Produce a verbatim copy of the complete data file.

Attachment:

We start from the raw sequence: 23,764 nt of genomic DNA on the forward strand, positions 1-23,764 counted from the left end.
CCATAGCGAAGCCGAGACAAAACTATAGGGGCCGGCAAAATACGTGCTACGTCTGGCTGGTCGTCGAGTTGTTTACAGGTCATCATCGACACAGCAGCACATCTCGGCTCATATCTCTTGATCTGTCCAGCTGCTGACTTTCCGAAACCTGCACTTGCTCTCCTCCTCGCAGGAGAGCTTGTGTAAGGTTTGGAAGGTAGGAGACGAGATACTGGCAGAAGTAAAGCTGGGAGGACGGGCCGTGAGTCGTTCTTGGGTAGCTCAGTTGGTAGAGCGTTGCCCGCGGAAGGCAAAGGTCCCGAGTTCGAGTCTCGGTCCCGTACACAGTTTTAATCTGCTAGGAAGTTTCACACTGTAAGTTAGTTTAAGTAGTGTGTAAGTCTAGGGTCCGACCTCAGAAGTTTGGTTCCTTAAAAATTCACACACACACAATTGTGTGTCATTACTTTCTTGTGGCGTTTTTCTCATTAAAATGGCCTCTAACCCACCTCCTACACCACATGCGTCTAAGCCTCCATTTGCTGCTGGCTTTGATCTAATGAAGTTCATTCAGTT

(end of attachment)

We start from the raw sequence: 23,764 nt of genomic DNA on the forward strand, positions 1-23,764 counted from the left end.
CCATAGCGAAGCCGAGACAAAACTATAGGGGCCGGCAAAATACGTGCTACGTCTGGCTGGTCGTCGAGTTGTTTACAGGTCATCATCGACACAGCAGCACATCTCGGCTCATATCTCTTGATCTGTCCAGCTGCTGACTTTCCGAAACCTGCACTTGCTCTCCTCCTCGCAGGAGAGCTTGTGTAAGGTTTGGAAGGTAGGAGACGAGATACTGGCAGAAGTAAAGCTGGGAGGACGGGCCGTGAGTCGTTCTTGGGTAGCTCAGTTGGTAGAGCGTTGCCCGCGGAAGGCAAAGGTCCCGAGTTCGAGTCTCGGTCCCGTACACAGTTTTAATCTGCTAGGAAGTTTCACACTGTAAGTTAGTTTAAGTAGTGTGTAAGTCTAGGGTCCGACCTCAGAAGTTTGGTTCCTTAAAAATTCACACACACACAATTGTGTGTCATTACTTTCTTGTGGCGTTTTTCTCATTAAAATGGCCTCTAACCCACCTCCTACACCACATGCGTCTAAGCCTCCATTTGCTGCTGGCTTTGATCTAATGAAGTTCATTCAGTT